When it came to finding a solution to food waste and clean energy, Perez and his partners were ahead of the curve. “Organic Energy Solutions officially began in 2014, but I’ve had this idea for several years now,” says Perez. “Back in the ‘90s, I was already operating a food industry wastewater company, and in the early 2000s, we started removing food particles from water and taking it to the municipal biodigester in Riverside to help them generate electricity. And I thought to myself, wouldn’t it be great if we could do this our own way with our own biodigester?”
As the emphasis on climate change grew stronger, Perez pushed harder for anaerobic digestion. “In 2010 when we were trying to put everything together, there were no laws mandating that food waste needed to be recycled. We simply wanted to do it because we thought it would be good for the environment,” he says. “We were finally able to purchase a warehouse in 2012 and were given a permit in 2015.”
With many moving parts, it took time for things to align and the gears to turn. “When you’re trying to build any type of alternative energy project, you need multiple partners to help. From having good technology and building a solid foundation, to having reliable sources to provide you the waste—and let’s not forget how important it is to have a good financial institution that backs you up,” says Perez. “You need all of these partners’ commitment and support to get up and running.”
“When you’re trying to build any type of alternative energy project, you need multiple partners to help. From having good technology and building a solid foundation, to having reliable sources to provide you the waste—and let’s not forget how important it is to have a good financial institution that backs you up.”
Anaerobic digestion may be beneficial in multiple ways, but when it comes to establishing anaerobic digestion sites, the concept doesn’t sound as appealing to nearby residents.
“Public perception is the biggest challenge for any company that deals with waste,” says Perez, “and we were no exception.” Most people, Perez explains, were concerned about the smell of the food waste permeating into neighborhoods, but others were also concerned about potential tank leakages, property values declining and potentially more traffic.
“There were all sorts of opposition, so our biggest task was to show the community and leadership in the city of San Bernardino that having us operate here would be a great benefit,” says Perez. He adds that there are no foul smells that would emanate from the plant, because everything is contained.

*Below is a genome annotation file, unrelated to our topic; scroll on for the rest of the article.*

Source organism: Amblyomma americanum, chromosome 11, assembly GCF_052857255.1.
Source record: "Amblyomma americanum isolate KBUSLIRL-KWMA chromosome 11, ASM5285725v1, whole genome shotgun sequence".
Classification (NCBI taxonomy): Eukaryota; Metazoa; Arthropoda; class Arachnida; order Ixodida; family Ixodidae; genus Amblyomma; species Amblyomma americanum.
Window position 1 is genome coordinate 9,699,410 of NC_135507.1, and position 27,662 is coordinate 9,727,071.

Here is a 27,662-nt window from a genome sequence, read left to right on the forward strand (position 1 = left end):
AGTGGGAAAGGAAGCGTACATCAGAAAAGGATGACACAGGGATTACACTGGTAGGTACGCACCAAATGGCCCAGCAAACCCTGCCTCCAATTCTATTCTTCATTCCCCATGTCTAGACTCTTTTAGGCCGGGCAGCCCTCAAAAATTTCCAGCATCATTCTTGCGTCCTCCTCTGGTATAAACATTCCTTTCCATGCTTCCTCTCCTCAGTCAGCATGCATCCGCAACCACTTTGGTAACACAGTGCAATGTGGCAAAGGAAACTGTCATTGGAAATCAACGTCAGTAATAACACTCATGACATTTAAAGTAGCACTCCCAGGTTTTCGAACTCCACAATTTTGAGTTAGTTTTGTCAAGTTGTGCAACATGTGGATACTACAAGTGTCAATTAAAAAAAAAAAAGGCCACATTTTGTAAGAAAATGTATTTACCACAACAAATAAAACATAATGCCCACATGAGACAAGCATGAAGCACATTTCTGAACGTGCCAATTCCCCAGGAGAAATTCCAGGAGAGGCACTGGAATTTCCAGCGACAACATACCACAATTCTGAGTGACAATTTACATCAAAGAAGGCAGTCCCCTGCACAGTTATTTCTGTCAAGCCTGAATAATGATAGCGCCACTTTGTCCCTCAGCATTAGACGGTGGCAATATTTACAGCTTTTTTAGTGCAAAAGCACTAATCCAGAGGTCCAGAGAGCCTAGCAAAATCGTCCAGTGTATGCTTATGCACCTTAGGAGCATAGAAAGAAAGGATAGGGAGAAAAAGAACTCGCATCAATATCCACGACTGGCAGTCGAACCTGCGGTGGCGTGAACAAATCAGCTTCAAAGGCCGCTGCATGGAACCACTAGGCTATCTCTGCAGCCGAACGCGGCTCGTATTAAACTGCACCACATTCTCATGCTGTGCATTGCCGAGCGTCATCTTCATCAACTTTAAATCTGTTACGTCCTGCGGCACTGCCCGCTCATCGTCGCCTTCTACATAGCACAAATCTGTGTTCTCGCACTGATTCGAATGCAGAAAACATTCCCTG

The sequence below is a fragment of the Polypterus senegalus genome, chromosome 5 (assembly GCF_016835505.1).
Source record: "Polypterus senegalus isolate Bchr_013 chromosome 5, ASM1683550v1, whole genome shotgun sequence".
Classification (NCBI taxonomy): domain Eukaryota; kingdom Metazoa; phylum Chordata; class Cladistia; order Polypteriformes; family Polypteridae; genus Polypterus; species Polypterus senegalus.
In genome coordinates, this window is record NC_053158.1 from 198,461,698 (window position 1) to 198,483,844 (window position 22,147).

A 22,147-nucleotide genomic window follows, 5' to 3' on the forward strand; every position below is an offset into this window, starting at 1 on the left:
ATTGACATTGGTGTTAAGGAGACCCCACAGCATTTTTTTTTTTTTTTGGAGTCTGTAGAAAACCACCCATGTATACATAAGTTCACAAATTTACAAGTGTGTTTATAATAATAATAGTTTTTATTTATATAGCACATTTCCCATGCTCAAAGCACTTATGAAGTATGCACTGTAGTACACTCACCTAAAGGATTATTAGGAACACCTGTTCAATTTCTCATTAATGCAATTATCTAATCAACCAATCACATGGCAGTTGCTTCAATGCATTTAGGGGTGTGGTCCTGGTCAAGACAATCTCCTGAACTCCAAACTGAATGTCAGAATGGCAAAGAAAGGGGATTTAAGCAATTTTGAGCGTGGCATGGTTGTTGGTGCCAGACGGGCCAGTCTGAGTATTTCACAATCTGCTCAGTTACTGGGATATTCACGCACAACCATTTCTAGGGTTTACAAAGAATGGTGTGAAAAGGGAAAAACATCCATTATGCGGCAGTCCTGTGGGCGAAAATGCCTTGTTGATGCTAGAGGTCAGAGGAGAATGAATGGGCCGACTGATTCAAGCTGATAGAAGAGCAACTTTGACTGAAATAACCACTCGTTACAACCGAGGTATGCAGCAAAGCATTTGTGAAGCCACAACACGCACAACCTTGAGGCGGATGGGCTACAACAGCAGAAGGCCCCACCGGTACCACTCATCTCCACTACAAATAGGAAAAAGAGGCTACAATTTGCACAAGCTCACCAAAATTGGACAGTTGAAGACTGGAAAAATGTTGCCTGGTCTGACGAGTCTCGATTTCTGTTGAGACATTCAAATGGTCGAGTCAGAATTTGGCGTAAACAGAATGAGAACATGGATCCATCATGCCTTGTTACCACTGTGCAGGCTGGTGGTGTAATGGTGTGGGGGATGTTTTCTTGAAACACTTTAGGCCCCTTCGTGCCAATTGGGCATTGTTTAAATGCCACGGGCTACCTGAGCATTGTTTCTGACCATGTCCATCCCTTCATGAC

Motivating the community to welcome Organic Energy Solutions projects didn’t happen overnight. But eventually people began to come around after many meetings with city officials and speaking to the public. “Having an anaerobic digestion plant is something to be very proud of, because it shows that the city is participating in being environmentally responsible in diverting food waste,” says Perez. “It was smoke and mirrors for them at first, and it took a while to get them to understand the benefits, which is why permitting alone took us almost three years.”
With support from East West Bank in financing the construction and operational costs, Organic Energy Solutions has successfully demonstrated its capability in generating energy. “Biodigestion is expensive, and you need to prove to financial institutions that you have the right technology and the resources to maintain steady operations,” says Perez. “That’s usually a big challenge for renewable energy companies and projects, but East West Bank has just been awesome at seeing the big picture. Don and Ken have educated themselves in our industry, and they understand exactly what we’re doing. That’s the kind of support we need.”
Organic Energy Solutions’ rate of success—along with backing from government entities such as CalRecycle and policies that have now been established—indicates support for anaerobic digestion as a potential solution to food waste. The demand for processing more organic waste in California has cranked Organic Energy Solutions’ business into high gear.
“California estimates that we’ll need another hundred biodigesters in the next 10 years,” says Perez. “So, we definitely want to build more plants, and our goal is to have three, four, or maybe even five biodigesters in the Southern California region.”
Perez is confident that the U.S. will soon catch up to Europe’s anaerobic digestion technologies. “California has helped the U.S. turn a corner, and we’re now seeing states like Washington, Oregon and Arizona following in its footsteps,” he shares.
On a more individual level, Perez says we can all cut down on food waste by asking how much food we are actually consuming versus how much is going to waste. “All of us ought to be responsible for where our waste goes, so we should be asking ourselves: Where is the waste that I generate going? Is it being diverted or recycled?” he says. “And if you aren’t investing in companies that are creating renewable energy, perhaps it’ll be a good thing to do so.”